Tag Archives: creation

Have You Got A Light?


Mostly, when I am researching a new subject, it is the similarities between religions, which are separated by miles and years measured in the thousands, that leap out. In the last two days however, it is the extraordinarily wide array of variations that is striking. One might think that the creation of the sun would be an event of sufficient significance to rank alongside the existence of primordial chaos as a pretty much constant component of the worlds disparate creation stories. Likewise one would probably imagine the status of any solar deity to be high enough to make them one of the best cards to hold in a game of Divine Top Trumps. By this point I expect the regular reader will have worked out that in both cases one would be wrong.

In Ancient Egypt it was Ra, the sun himself, who first rose out of the void and made all the other stuff, but he is far from typical. On the other side of the Sahara, in south west Nigeria, we find the Yoruba mythology. Here Oloron, the chief sky god of a quite large and established pantheon, sends Obatala down from heaven to the marshes on a golden chain. After Obatala has made land in the waters, built himself a home, planted the palm nut that he brought with him and moved in with his cat, it occurs to him that it is a bit grey and dull so he asks Oloron for some light. In answer to this request Oloron knocks up the sun and Obatala is able to get on with the important business of making humanity and palm wine.

A little to the east of Egypt, Yahwey has the good sense to invoke some photons at step one, day one, but takes until day four to come up with the source for them. In these and several other instances the celestial lamp is completely devoid of personality or divine spark.

Sidling to the north before turning back west gets us to Greece, where chaos brings forth Gaia (Earth), Erebus, (Darkness), Tartarus (an abyss) and Nyx (Night). Nyx has a prodigious number of children including Sleep, Pain, Death and Day. Gaia gives birth to Uranus (Sky) who then becomes her husband and together they begat the numerous Titans including Theia (Brightness). Following her mother’s example for keeping it in the family, Theia marries her brother Hyperion (The High One). It is only at this point, not the fourth day but the fourth generation, that Helios (The Sun) is finally born, and two generations further on he has to give up the post to his grand nephew, Apollo. Turning east again and skipping over most of a continent brings us to the Land of the Rising Sun where Amaterasu (The Great Divinity Illuminating Heaven) is held in high regard, for when she goes away the world is plunged in to darkness and all things die. Despite her exalted position, she is an eighth generation goddess brought in to being by her father wiping water from his eye at the end of a story that has seen him married, widowed and divorced (yes, in that order) by his sister. Along the way they created the earth, oceans, mountains, plants, animals, humans, death and the underworld; presumably by touch. I could go on: the sun is variously the child of night, earth, day, the sky, the moon, the reed marshes, the great void, the realm of fire, or is a lantern carried in to the sky by a woman looking for her lost child.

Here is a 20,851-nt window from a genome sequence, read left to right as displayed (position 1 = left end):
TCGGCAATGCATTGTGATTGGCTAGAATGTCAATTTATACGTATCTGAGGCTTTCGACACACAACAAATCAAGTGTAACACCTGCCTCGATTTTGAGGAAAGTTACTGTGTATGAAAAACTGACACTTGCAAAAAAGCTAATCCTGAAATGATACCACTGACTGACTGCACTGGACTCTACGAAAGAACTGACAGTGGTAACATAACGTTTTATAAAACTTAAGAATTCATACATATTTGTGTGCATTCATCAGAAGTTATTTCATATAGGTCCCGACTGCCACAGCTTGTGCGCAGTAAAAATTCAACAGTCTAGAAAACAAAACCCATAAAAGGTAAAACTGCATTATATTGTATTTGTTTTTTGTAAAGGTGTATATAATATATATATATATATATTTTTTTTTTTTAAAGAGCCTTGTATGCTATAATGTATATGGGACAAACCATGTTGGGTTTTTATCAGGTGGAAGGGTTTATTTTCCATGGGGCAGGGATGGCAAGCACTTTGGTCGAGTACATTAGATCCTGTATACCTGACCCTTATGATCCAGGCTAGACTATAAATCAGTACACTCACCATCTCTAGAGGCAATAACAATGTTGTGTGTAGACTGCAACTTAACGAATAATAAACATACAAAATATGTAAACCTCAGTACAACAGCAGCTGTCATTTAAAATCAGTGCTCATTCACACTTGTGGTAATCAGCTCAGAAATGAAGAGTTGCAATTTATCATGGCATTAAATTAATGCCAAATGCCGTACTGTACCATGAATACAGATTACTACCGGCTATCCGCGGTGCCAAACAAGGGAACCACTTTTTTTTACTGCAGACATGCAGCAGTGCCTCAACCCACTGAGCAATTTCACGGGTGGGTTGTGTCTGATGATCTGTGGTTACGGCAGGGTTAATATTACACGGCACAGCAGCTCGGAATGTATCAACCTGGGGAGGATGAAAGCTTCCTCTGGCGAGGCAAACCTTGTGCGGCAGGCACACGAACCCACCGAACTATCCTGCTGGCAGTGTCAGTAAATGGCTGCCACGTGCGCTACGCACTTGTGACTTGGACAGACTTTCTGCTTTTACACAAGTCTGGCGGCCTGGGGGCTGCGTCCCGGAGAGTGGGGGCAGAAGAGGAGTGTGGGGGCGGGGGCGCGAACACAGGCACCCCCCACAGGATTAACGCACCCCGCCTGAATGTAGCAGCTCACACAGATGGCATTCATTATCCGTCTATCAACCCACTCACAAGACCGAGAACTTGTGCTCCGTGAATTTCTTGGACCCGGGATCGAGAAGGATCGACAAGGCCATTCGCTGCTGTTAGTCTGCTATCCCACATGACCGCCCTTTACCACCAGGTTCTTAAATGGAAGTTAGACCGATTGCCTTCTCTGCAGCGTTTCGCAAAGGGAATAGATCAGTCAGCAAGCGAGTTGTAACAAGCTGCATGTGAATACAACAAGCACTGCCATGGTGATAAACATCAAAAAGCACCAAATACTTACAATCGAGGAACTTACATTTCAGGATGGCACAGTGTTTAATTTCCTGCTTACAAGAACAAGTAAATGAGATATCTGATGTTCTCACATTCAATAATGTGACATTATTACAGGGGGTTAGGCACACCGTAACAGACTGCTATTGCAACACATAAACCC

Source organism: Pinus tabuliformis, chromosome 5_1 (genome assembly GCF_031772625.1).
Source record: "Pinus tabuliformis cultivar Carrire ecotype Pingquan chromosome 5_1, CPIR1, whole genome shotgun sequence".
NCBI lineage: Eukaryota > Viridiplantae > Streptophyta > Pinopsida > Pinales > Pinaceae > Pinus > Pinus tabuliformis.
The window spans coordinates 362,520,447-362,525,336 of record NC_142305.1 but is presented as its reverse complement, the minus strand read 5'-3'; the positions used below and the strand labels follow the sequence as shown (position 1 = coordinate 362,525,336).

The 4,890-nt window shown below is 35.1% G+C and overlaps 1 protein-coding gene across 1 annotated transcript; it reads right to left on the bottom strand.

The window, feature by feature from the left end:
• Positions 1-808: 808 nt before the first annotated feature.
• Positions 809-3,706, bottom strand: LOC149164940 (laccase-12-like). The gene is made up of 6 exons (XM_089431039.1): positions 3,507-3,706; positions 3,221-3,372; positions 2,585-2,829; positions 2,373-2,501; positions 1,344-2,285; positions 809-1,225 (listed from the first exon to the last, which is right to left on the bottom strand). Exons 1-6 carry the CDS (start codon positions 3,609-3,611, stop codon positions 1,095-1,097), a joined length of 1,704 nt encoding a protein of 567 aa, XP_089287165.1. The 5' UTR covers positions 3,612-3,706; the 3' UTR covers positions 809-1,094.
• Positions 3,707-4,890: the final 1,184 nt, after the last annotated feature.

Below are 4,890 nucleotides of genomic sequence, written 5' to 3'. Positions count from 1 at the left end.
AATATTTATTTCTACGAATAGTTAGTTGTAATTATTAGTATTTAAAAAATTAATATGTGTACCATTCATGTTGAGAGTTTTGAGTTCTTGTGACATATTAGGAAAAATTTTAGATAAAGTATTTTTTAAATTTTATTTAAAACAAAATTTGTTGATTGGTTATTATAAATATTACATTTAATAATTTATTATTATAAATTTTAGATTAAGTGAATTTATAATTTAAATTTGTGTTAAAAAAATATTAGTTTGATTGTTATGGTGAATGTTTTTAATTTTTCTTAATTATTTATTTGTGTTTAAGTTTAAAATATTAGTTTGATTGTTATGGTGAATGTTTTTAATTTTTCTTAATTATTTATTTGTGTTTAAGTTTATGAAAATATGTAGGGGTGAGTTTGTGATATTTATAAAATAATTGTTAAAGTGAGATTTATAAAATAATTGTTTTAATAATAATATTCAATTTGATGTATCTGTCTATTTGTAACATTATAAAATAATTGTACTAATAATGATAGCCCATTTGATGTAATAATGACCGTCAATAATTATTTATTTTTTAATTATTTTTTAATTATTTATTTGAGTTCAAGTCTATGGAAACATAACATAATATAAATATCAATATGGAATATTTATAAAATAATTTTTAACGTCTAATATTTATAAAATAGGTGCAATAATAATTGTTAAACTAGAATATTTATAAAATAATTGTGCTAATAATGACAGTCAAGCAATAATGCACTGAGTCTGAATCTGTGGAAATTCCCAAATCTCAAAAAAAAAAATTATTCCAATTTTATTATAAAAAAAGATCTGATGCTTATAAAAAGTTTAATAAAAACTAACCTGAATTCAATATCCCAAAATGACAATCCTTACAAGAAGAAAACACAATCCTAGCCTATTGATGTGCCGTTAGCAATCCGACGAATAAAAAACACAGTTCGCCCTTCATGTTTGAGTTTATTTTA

One oddly counter intuitive element that does seem to be consistent is that day and night almost always exist before the sun does. Why would the sun arrive so late in our mythologies? I wonder if, in the mesolithic world of hunter gathering, when the great majority of habitable land was covered by a near continuous forest, anyone really saw the sun that much. Day and night would come and go, but it is only when the neolithic people cut down the trees and started growing crops that the sun became sufficiently obvious and important to get a deity of its own. With the exception that might prove the rule being the desert dwelling Egyptians, for whom an all-seeing, all-powerful, solar creator makes total sense.

…here’s to living happily ever after, until the next adventure.

The Travelling Talesman www.thetravellingtalesman.co.uk

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Back To The Beginning Again


Along with many other storytellers I am particularly drawn to mythologies, the sets of stories featuring the deities that shaped the world. The similarities and differences between our most fundamental perceptions of the universe we live in are fascinating.

Africa is a big continent. It’s bigger than Europe, India the United States and China put together. Across this vast area of deserts, mountains, jungles, plains, deltas and downlands (any of which make England look like Rutland), a great variety of peoples and cultures have developed, dwindled, fought, traded and flourished. Earlier this year I was given “A treasury of African Folklore” by Harold Courtlander, despite being over 600 pages and the size of a brick this tome barely offers a peek through a gap in the door to the treasure house of tales that the various African nations tell, but what a peek it is! Although only on page 193 I am already onto my third creation. This one comes from the Yoruba people of Western Nigeria.

A long time ago earth did not exist. There was sky above and water below. Oloron was the chief “orisha” (spirit, or god. As with the Japanese “Kami” it would appear to be a word that covers both without directly translating as either). Other orisha included Oloron’s children, Eshu, the god of unpredictability; Orunmila, the spirit of divination and the unrelated Obatala, King of the White Cloth (The Yoruban pantheon is conspicuously male, in stark contrast to their neighbours, the Fon people, who’s deities are predominantly couples and androgynes). All these orisha lived in the sky and paid no attention to the only female orisha, Olokun, who ruled over the waters and marshes below… until Obatala looked down and decided it would be a good idea to make some land for things to live on.